Ah, thank you for the informative read. So in retrospect, my initial position of requesting that the next gen Xbox should address this issue does not seem unrealistic if, provided MS coughs up the dough, it has a bare bones OS stored in a separate and embedded NAND chip.
 

'V'

Banned
May 19, 2018
772
NVMe delivers greatly improved speeds over SATA. By stating your hardware is outdated, lets me know that you either have never seen what an NVMe can do over SATA or do not understand the improvement of the tech over SATA.
What I meant was the loading times are so fast already (like literally a few seconds in recent games or even unnoticeable in older games like Skyrim:SE with mods) and sacrificing hardware in this chase for a few second faster loading time sounds silly to me. You said so yourself that NVMe is much faster and I'll take your word for that. If my SATA SSD is already insanely fast (it's an 850 EVO) then these consoles will have absolutely no problems if they're using the faster NVMe SSD so why would they need to go even further with more custom hardware? Everything comes at a cost my man. We both know this.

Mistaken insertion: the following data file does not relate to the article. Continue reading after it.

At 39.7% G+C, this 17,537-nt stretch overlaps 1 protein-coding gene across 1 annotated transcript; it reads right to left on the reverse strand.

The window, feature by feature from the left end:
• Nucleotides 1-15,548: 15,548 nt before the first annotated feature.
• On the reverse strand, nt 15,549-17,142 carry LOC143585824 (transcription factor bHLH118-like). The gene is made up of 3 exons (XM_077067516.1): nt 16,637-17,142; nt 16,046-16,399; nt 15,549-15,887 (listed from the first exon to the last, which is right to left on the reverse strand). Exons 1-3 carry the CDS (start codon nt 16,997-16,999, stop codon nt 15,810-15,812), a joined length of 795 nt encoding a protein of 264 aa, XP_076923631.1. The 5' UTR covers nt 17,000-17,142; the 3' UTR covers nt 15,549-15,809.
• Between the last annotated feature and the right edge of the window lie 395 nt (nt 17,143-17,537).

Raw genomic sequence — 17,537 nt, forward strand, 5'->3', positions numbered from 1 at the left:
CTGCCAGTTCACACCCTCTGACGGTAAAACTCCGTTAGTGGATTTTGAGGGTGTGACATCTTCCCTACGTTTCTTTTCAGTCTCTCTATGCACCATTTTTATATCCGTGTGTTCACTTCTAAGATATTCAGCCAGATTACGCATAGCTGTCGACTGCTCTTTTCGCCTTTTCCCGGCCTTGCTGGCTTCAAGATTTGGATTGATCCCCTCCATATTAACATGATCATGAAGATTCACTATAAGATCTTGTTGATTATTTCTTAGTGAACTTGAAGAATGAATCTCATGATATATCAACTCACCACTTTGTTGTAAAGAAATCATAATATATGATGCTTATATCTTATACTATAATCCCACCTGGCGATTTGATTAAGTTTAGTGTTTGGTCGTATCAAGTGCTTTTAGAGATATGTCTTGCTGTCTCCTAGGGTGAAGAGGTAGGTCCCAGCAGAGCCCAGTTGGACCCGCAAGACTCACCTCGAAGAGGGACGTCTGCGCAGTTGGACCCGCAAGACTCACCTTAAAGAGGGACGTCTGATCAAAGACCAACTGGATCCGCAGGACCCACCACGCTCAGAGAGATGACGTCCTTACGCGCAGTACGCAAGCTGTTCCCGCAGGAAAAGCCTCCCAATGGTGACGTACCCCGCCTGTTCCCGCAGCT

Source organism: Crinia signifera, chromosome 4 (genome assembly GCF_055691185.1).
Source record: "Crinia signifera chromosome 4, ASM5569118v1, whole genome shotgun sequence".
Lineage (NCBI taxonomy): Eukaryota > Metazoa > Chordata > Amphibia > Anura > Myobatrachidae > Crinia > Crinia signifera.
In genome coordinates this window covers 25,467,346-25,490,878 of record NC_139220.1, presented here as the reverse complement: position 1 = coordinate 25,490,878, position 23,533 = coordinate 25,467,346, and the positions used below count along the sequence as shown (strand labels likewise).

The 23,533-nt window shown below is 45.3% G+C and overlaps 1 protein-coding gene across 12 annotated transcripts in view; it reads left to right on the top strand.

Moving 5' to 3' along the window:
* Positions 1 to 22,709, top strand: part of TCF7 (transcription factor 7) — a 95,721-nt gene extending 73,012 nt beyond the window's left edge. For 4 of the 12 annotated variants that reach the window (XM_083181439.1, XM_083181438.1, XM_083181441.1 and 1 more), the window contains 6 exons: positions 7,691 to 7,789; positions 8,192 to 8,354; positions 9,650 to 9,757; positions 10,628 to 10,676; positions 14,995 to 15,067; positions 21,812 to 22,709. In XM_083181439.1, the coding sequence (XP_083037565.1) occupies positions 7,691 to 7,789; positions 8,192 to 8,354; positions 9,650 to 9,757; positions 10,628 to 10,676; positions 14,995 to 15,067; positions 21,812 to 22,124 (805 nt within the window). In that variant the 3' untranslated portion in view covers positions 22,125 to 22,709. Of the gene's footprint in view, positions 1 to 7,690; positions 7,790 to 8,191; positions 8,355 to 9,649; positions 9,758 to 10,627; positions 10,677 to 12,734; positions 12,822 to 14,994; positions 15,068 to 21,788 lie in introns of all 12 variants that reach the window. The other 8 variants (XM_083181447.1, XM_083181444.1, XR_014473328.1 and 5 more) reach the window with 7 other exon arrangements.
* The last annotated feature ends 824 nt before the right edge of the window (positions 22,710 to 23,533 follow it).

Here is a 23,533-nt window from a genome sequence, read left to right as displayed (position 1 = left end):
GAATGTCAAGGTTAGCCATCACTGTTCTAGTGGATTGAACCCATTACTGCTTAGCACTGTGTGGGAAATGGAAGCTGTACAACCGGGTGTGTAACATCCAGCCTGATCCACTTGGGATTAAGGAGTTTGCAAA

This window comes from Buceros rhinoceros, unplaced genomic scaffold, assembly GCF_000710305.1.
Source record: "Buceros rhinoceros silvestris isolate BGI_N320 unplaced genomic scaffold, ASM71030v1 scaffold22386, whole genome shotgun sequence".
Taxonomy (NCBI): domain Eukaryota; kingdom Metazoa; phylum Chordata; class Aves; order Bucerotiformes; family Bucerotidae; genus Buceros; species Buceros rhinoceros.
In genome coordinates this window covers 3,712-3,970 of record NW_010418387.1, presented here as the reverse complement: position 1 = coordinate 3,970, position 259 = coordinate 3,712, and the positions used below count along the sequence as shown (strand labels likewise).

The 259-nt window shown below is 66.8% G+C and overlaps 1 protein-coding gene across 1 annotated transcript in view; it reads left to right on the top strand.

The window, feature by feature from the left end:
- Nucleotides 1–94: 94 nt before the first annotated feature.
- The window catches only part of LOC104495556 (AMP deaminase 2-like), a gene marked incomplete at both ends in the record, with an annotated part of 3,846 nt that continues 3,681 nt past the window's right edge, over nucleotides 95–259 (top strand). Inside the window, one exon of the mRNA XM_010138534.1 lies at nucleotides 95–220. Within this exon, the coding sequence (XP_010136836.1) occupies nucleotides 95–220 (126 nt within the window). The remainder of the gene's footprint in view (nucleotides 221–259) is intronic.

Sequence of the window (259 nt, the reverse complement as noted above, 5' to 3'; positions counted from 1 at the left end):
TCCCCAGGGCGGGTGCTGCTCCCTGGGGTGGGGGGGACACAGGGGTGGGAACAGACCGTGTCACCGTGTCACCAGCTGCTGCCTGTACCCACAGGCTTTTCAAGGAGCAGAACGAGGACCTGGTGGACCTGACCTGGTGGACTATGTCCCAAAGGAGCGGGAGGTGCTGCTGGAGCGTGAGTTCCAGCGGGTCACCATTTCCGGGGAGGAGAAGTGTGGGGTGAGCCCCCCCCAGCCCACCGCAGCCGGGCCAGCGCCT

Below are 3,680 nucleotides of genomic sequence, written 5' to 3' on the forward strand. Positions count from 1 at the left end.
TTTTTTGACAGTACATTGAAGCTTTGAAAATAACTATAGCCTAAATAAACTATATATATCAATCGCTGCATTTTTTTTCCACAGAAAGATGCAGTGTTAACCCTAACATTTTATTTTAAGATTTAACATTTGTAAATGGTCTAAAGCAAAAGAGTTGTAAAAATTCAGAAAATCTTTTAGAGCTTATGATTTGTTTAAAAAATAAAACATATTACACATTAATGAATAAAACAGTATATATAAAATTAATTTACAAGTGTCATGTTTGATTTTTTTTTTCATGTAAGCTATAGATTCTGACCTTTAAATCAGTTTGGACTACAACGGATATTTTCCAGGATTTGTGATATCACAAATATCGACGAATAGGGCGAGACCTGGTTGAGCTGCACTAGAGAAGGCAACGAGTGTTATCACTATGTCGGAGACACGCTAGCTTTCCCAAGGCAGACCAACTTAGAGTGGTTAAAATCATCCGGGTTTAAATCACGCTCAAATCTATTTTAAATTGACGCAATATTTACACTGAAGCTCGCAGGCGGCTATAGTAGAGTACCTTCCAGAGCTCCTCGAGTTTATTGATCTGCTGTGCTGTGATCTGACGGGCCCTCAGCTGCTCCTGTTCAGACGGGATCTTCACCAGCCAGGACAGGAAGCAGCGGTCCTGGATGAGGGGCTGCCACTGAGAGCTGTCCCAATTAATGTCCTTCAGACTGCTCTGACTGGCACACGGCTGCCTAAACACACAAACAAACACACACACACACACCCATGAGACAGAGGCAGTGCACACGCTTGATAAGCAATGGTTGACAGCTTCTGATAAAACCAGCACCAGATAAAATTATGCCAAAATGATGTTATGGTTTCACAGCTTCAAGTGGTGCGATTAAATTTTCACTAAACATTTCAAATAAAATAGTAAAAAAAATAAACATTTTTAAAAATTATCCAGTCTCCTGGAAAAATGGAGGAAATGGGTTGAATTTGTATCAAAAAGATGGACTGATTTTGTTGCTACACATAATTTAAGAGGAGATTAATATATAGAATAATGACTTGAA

Going with an SSD in general would be an improvement on those fronts, but improving the loading times of the games would be a great selling point.
As I said before, both are rumoured to be using NVMe SSD from literally every rumour from both sides you can find that even mentions storage.
 

Expy

Member
Oct 26, 2017
5,565
The dev kits might have NVMe to mimic what the console would have. But doesn't necessarily mean it'll use NVMe.
 

cyrribrae

Member
Jan 21, 2019
1,010
It's not really either / or.

If you can swap the internal drive and use an external one, your net benfit is greater because you can use both a larger internal drive as well as a big external one. There's no downside to it.

Since consoles only support a single external drive, only being able to use that option for storage expansion gives you one less degree of freedom. It's objectively worse (under the premise that a non-replaceable internal drive goves no inherent advantages).

Next-gen with specialised SSD solutions for data caching / streaming will be a different kettle of fish though, because a bespoke/non-standard solution can provide tangible inherent advantages that are more than worth sacrificing the ability to expand the internal storage by a user-replaceable drive.
I have 3 externals, two of which are faster than the internal storage and one that's bigger than any internal can be. I have lost no degrees of freedom, though I give credit that Sony allowed externals later in the gen. That's this gen.

According to Cerny, nothing I can buy will be faster than the internal ssd shipping in the ps5. Hence, we agree that there is definitely no benefit next gen. So why? Unnecessary and adds complexity where it is unneeded.